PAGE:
Stephen Stegmeyer

Senior Agribusiness Manager

South Australia has had a lot of difficulty with transformation; of the health system, power supply, the desalination plant. Everyone’s water bills are so much higher than they once were. We’re an overtaxed state and there’s no real vision on how to increase revenue. That’s why when I heard about plans for a state-based bank tax I thought it was a cheap shot.

It’s been said that the banks don’t pay enough tax and I think that’s a poor excuse. The major banks combined pay more than any other ASX listed companies. Just because we’re larger, and therefore make larger amounts of money, we’re an easy target. I mean, banks as a whole aren’t liked that much already. But most of my customers understand it, they understand how banks operate, and they expect that the cost will be passed on to them.

Working in agribusiness, one of the things that stands out to me is how metro-focused the state government has been historically with its investment in major infrastructure projects, like roadwork and hospitals. The moment you have a centralist view, communities suffer. Most of our staff live and work regionally. They’re deeply involved in the community through representation in sporting clubs or the Country Fire Service. Locally, the bank sponsors a lot of sporting clubs and agricultural shows too. But it can be hard at the best of times to attract new people to these locations. Most often they’re relocating with their family. Their partners are also looking for jobs, they’re looking for quality schooling for their family, and these options can be tough to find. Over the course of time, with an extra cost passed on to us, I guess we would have to look at the spread of our resources and whether it makes sense.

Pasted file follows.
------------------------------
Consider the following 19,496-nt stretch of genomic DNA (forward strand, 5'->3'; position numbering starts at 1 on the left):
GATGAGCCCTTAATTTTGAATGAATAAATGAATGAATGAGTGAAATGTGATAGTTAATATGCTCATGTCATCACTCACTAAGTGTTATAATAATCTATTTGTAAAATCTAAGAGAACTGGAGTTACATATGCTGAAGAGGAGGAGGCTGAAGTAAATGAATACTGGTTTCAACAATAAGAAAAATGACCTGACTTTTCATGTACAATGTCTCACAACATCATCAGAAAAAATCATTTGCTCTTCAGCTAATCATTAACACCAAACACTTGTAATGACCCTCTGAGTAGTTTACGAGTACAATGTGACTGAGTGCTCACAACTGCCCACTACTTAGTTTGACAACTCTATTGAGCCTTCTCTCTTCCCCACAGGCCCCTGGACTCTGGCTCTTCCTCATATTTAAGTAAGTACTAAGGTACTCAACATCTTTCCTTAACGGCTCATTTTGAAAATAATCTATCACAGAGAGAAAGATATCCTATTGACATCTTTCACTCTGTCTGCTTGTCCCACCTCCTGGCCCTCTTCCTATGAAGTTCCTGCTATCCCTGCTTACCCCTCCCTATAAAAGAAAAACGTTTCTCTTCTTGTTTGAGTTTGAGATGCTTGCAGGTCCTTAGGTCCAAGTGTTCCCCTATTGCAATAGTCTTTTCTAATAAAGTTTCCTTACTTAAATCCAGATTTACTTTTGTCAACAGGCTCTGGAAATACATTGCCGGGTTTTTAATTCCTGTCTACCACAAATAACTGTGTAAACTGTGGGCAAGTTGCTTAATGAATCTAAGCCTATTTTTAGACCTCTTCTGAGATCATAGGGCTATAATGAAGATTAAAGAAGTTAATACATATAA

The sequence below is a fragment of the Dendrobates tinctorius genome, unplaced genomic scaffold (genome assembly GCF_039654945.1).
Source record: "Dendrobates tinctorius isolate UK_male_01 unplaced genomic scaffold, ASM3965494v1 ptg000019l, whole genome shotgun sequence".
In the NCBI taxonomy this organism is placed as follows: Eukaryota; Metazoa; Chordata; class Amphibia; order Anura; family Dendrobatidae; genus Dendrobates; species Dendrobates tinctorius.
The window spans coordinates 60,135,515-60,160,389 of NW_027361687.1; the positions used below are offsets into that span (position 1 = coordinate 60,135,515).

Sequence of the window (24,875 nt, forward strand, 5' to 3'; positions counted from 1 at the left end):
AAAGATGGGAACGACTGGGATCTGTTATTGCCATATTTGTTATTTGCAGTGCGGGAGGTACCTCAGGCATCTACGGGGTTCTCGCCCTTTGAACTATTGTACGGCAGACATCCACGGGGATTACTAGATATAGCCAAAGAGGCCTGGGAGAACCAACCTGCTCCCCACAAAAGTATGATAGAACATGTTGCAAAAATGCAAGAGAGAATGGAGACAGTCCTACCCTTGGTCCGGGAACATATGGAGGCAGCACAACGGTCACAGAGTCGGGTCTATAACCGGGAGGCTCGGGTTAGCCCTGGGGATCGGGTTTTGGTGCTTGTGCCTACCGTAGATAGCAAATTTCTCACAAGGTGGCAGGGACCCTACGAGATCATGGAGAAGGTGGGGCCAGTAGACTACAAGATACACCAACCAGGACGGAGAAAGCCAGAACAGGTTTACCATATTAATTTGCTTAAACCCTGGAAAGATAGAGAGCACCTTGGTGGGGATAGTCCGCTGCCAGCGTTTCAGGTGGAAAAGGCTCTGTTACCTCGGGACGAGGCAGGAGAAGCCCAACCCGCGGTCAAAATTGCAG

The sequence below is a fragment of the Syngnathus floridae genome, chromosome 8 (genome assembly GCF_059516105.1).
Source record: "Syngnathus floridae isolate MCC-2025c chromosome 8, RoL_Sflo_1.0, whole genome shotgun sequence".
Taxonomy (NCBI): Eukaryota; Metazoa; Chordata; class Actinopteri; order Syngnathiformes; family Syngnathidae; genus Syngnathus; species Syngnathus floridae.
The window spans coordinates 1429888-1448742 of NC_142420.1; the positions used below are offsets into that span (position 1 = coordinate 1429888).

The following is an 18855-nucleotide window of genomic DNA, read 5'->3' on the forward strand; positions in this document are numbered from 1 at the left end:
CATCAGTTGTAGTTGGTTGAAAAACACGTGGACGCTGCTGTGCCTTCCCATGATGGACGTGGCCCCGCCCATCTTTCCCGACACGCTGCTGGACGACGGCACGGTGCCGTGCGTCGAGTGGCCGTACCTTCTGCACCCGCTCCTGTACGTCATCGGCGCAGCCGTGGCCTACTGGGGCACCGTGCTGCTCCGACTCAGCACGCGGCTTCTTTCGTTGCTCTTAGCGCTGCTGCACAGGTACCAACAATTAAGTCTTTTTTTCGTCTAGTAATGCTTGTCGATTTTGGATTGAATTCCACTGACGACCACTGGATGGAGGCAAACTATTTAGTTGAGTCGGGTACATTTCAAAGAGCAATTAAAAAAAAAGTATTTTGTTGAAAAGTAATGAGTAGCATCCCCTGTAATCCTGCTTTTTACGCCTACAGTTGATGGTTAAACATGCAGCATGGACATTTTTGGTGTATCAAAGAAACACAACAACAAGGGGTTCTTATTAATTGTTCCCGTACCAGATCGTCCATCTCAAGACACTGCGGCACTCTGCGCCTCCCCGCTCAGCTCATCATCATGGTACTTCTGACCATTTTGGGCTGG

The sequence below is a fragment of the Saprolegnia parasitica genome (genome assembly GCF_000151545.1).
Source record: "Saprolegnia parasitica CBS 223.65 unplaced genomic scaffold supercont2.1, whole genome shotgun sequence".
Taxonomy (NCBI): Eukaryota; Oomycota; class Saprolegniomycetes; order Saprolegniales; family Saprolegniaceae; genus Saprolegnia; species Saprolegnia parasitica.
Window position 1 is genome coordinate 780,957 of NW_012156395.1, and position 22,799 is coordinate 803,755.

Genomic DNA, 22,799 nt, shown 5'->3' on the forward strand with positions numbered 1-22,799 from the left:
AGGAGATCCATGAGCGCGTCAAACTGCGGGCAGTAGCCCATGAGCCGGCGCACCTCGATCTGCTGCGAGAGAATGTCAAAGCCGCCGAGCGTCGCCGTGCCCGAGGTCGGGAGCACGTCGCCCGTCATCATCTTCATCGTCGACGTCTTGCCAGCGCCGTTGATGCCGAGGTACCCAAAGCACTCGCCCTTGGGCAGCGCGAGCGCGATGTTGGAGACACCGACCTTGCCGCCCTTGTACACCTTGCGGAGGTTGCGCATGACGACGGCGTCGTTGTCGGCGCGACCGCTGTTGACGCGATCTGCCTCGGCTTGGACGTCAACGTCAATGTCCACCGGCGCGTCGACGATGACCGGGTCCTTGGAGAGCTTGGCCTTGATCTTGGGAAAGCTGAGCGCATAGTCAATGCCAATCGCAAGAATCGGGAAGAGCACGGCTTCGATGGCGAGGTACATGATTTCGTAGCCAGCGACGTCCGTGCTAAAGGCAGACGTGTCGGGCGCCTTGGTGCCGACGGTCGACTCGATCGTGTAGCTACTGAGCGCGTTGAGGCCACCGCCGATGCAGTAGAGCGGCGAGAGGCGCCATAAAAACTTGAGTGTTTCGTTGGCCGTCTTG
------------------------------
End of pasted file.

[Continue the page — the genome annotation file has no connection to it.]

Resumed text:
“Figures are correct for FY16. NAB’s Full Year Results were announced on 27 October, 2016. For more information visit the NAB Shareholder Centre